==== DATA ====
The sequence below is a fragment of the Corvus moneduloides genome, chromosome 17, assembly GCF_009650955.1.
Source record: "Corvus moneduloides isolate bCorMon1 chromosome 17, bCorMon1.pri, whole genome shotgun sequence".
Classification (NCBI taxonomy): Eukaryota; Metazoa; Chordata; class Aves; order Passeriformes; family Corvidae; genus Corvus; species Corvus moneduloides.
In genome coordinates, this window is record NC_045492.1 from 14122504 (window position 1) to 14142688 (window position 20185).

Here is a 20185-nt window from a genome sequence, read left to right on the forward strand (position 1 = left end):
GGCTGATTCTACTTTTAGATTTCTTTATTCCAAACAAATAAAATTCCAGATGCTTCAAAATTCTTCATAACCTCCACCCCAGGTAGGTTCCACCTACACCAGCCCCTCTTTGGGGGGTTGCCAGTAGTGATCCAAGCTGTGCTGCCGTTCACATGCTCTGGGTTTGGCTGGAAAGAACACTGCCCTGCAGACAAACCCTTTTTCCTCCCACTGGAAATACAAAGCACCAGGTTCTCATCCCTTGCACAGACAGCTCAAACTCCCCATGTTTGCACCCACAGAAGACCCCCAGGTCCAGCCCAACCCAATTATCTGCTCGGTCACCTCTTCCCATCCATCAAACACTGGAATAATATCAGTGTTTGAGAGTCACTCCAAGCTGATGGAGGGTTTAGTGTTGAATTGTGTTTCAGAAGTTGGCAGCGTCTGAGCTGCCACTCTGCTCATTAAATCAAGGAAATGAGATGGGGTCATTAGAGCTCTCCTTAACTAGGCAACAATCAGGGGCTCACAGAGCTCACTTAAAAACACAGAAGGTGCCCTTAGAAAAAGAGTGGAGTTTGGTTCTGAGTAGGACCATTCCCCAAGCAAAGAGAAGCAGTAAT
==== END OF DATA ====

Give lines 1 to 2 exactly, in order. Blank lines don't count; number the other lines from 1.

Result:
The sequence below is a fragment of the Corvus moneduloides genome, chromosome 17, assembly GCF_009650955.1.
Source record: "Corvus moneduloides isolate bCorMon1 chromosome 17, bCorMon1.pri, whole genome shotgun sequence".